For many tourists a visit to the Vatican City means exploring the Vatican Museums, one of the world’s great art collections. Quite apart from the famous Sistine Chapel and the Borgia apartments, the Museums house an enormous collection of traditional and modern religious art, classical artefacts, and much more. And now you can access a free app, Patrum, that allows you to look “behind the scenes” at the collection.
What Does Patrum Do?
Patrum is a new concept in museum-related apps. It has two aims: to give an “insider view of the Vatican Museums”, and to facilitate crowd funding of the collections. What it actually does is to publish short articles, enable chat between participants and provide a portal for cash donations.
The social media aspect works by allowing you to add comments to posts or to add them to your “interests” list (a bit like favoriting in Twitter), and there is a facility for chatting with other users or even with the Museum’s curators. Because the app is very new (launched in August of this year) there hasn’t been enough activity yet to see how this will work in practice, but it is hoped that in the long term it will create an interactive community of art enthusiasts.
The news service is currently better developed. It supplies bite sized articles including news about the Museums and the Vatican City, discussions about art and individual artworks, and profiles of individuals connected with the Museums. Many of these articles are in the style of opinion pieces, on subjects as diverse as the artistic portrayal of Judas Iscariot, or whether copies of artworks are as good as the real thing. As a travel blogger, I was particularly interested in an item about a new train service that will take tourists from the Vatican Gardens to the Pope’s summer residence at Castel Gondolfo.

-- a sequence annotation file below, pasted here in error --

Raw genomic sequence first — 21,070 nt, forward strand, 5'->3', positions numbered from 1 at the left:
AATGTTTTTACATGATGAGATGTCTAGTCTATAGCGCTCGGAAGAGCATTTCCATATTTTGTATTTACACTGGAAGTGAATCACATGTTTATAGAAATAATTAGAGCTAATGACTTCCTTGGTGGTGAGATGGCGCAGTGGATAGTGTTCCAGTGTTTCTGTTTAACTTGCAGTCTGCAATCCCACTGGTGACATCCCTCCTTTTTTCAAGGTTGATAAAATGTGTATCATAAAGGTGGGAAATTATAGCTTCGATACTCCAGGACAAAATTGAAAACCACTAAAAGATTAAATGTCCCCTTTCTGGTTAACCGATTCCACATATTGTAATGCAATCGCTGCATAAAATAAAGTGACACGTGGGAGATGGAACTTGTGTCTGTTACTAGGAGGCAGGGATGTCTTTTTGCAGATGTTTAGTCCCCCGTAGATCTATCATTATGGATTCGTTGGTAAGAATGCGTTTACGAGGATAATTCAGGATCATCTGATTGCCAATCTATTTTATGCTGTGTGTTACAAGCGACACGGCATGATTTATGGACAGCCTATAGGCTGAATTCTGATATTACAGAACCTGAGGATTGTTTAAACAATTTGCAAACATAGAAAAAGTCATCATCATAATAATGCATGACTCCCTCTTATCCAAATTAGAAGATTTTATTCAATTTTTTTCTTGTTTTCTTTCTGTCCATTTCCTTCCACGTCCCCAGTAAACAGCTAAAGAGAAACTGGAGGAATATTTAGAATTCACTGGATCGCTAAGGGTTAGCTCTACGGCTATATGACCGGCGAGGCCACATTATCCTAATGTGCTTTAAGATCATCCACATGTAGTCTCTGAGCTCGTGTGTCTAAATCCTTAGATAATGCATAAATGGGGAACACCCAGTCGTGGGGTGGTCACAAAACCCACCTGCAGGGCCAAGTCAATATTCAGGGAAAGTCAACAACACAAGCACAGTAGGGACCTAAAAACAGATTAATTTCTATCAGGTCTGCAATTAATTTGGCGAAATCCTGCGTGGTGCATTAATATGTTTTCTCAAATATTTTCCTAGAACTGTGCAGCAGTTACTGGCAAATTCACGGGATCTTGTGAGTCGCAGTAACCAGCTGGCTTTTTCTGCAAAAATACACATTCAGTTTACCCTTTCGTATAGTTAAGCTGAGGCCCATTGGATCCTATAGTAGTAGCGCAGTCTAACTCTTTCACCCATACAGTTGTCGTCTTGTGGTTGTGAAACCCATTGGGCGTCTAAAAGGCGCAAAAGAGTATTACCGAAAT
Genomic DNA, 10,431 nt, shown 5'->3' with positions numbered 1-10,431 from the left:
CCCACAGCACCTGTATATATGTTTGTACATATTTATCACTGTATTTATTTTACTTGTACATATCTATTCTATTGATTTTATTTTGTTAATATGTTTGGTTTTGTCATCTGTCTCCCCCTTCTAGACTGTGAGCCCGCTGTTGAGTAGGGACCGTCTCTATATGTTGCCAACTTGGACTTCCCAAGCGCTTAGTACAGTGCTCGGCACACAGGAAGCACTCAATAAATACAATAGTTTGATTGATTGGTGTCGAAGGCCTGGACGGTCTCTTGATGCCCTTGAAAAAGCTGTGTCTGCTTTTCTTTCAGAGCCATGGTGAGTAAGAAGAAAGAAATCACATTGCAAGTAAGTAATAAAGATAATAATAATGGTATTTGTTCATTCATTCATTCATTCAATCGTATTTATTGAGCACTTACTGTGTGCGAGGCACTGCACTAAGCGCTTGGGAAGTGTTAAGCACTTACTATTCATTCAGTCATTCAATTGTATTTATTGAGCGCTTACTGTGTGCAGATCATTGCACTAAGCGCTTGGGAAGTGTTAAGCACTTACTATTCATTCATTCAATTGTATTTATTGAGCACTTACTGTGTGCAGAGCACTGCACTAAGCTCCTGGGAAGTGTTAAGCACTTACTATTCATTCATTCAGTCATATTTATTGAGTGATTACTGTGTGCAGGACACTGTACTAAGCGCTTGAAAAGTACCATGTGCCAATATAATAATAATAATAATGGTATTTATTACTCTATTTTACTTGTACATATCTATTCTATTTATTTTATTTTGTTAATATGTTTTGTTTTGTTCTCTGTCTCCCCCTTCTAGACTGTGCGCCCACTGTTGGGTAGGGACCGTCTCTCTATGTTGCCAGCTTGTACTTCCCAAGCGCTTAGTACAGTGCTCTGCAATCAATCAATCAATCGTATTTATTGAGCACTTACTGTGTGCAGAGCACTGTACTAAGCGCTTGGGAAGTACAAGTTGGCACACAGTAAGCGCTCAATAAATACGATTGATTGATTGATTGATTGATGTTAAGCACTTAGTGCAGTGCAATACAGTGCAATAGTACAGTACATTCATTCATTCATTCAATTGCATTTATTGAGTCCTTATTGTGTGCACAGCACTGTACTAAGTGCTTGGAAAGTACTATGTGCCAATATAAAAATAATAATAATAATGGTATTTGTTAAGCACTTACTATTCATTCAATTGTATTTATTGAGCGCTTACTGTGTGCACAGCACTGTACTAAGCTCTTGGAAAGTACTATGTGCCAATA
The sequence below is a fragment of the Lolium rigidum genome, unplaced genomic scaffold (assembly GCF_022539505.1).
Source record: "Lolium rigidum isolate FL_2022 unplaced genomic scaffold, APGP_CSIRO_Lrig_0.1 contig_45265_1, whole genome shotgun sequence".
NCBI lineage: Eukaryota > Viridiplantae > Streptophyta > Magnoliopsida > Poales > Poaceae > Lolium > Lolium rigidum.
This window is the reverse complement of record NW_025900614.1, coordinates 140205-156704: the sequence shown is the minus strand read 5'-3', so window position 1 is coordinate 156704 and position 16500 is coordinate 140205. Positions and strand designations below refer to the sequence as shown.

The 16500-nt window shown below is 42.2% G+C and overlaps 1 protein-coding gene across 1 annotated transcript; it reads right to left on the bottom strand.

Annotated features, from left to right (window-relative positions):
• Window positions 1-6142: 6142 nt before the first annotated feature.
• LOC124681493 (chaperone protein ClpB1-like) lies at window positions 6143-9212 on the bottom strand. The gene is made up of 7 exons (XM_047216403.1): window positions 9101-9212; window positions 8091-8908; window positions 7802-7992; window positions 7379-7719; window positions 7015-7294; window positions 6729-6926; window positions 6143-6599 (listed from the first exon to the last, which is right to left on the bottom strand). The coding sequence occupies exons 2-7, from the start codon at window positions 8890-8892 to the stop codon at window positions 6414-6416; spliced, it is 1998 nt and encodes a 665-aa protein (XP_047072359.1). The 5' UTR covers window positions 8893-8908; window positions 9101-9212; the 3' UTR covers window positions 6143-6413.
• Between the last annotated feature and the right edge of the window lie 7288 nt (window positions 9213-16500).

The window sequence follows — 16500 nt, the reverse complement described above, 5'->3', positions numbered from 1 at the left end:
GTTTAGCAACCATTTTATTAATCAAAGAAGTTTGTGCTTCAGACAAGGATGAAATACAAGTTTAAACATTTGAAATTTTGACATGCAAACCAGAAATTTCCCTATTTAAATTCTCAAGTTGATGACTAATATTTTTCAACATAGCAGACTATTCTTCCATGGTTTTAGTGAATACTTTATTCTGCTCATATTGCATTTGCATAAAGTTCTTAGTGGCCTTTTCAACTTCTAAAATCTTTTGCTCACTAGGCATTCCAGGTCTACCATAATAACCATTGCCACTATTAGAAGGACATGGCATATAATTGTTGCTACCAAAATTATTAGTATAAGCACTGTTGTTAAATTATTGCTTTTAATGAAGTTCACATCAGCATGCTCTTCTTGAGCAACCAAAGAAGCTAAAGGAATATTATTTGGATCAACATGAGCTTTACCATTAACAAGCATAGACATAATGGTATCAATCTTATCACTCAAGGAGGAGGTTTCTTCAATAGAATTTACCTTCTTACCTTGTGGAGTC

Of course, from the developer’s point of view, the crowd funding aspect of the app is crucial. Maintaining an art collection is an expensive business, and art galleries and museums across the world are always looking for innovative ways of raising money. You can use Patrum to become a patron of the Vatican Museums but the ground breaking aspect is that you can also use it to make small donations, pledging amounts from $10 upwards towards the restoration of particular artworks.
Who Should Use Patrum?
Although the app is aimed at patrons and potential donors, it is free to use and there is no expectation that every user will make a donation. There is information about Patrum and how to download it on the website.
Personally I found it interesting because of the regular short articles about the artworks and about art more generally. Some of these link art to the spiritual aspect of the Vatican, such as the intriguingly titled Poverty, the Pope and Vincent van Gogh, but don’t be put off if you are not a Catholic (I’m not, but I still enjoyed the articles). Traditionally much of Western art was created for religious purposes or influenced by Christianity, and you can understand it better if you have an idea of the underlying philosophy. And, where an art collection has been created within a particular ethos you will enjoy it more if you can appreciate how individual pieces fit into that ethos.
Time will tell how well the crowd funding and social media aspects of Patrum work out. But, if it is successful, it is likely that many more museums and art galleries will develop something similar of their own.